Date of Award

Summer 7-19-2021

Document Type


Degree Name

Master of Science in Biomedical Engineering



First Advisor

Alan Chiu

Second Advisor

William Weiner

Third Advisor

Jennifer O'Connor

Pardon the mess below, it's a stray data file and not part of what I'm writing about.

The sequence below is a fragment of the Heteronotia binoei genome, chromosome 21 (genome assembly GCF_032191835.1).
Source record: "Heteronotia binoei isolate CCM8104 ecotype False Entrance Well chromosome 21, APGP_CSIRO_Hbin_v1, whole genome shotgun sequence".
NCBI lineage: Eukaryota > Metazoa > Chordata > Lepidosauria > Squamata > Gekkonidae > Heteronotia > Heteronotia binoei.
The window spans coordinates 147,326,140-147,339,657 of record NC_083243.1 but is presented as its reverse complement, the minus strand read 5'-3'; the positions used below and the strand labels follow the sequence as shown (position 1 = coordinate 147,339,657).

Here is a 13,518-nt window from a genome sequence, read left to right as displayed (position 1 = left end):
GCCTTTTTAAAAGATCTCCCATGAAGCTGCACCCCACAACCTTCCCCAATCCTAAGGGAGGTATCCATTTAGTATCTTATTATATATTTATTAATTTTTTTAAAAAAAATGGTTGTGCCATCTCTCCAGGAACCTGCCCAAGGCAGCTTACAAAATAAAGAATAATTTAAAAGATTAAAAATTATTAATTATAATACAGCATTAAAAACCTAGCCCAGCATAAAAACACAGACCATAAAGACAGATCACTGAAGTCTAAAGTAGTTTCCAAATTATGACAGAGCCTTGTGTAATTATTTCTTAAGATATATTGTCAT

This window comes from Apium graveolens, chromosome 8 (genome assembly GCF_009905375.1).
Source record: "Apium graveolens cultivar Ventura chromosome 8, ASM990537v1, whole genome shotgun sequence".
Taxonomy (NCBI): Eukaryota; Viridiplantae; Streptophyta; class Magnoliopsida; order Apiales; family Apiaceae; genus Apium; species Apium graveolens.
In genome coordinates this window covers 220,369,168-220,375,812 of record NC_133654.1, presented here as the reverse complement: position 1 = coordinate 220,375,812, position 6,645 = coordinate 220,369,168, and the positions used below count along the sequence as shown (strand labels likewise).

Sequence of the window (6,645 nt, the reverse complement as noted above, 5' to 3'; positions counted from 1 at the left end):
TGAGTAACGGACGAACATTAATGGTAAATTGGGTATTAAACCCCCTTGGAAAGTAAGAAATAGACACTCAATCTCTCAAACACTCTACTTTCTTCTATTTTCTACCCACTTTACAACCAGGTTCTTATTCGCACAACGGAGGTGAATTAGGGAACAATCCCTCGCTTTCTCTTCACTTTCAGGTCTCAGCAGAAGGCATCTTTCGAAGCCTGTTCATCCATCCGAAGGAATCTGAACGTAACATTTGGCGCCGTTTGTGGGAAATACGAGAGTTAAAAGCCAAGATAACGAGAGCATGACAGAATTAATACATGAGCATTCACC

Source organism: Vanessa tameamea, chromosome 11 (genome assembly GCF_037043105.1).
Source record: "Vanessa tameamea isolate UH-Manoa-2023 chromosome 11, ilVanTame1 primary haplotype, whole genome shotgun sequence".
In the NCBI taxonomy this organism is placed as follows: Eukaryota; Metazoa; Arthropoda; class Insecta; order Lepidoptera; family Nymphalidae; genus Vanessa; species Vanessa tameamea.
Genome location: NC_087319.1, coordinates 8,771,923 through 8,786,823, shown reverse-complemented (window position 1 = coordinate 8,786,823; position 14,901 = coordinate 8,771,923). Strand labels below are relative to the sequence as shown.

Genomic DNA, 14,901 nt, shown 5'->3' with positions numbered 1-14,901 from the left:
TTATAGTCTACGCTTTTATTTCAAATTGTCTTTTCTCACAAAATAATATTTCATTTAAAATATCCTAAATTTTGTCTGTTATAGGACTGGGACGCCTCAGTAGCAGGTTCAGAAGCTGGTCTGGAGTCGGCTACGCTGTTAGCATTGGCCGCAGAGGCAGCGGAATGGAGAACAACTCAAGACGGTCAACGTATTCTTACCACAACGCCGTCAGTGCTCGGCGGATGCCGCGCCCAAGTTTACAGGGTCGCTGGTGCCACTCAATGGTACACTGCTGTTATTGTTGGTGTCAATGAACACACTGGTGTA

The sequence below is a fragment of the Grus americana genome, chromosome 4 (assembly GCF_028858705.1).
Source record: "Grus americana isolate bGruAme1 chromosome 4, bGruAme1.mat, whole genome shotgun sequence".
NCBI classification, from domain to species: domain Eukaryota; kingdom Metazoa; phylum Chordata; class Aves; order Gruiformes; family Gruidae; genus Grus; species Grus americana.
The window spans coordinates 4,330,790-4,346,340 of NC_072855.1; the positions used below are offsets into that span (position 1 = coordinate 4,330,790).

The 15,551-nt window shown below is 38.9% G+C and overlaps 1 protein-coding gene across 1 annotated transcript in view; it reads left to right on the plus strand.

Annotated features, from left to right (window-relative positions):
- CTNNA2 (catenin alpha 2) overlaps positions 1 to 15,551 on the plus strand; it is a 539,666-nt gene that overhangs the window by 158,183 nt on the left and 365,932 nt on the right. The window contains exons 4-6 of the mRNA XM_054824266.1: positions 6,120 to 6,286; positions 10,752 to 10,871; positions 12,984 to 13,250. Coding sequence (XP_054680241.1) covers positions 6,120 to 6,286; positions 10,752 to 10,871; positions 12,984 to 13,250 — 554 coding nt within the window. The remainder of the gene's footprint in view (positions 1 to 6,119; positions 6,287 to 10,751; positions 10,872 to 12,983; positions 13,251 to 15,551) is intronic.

One of the chief contributing factors to slowing down BCI spellers for users with profound disabilities is backtracking to delete mistakes or correct certain selections. The ability to design an EEG-based strategy to identify the desire to make corrections in the BCI speller would enhance the user experience and bit rate of the device. Past efforts suggested that Common Spatial Patterns (CSP) may show promise in helping detect and classify semantic violations in reading despite CSP not being widely used in event-related potential (ERP) applications. Semantic violations in EEG often exhibit deflections in the N400 and P600 region coinciding with the violation. This research aims to create a CSP model that can improve the classification accuracy of semantic violations in reading by incorporating neural oscillation information. Visual stimuli consisting of 150 pairs of nouns from Maguire et al. (2010) and Calvo et al. (2018) were presented, where the first word served as the Primer and the second word served as the Target. EEG signals from 14 channels were parsed to obtain the average N400 potential, the average P600 potential, and signal power in the alpha and theta bands, creating a 56-dimension (14 channels by 4 feature types) feature space. The CSP algorithm was implemented to improve orthogonality in the feature space, and the feature space dimension was reduced to 2. Three types of classification strategies Linear Discriminant Analysis (LDA), Naïve Bayes (LB), and K-Nearest Neighbor (KNN), were implemented. Graphical analysis by CSP showed that while individual features did not appear separable, a higher dimension dataset including all four feature types does demonstrate separability. The 10-fold validation results showed that two-class models optimized for individual subjects achieved accuracies ranging from 50% to 66% with LDA, 78% to 98% with KNN, and 76% to 100% with NB. Examining the mixing matrices during the dimension reduction step in CSP suggested that alpha frequency band and EEG locations P7, F4, F3, AF4, and FC6 consistently play a critical role in the success of these classifiers across the different subjects.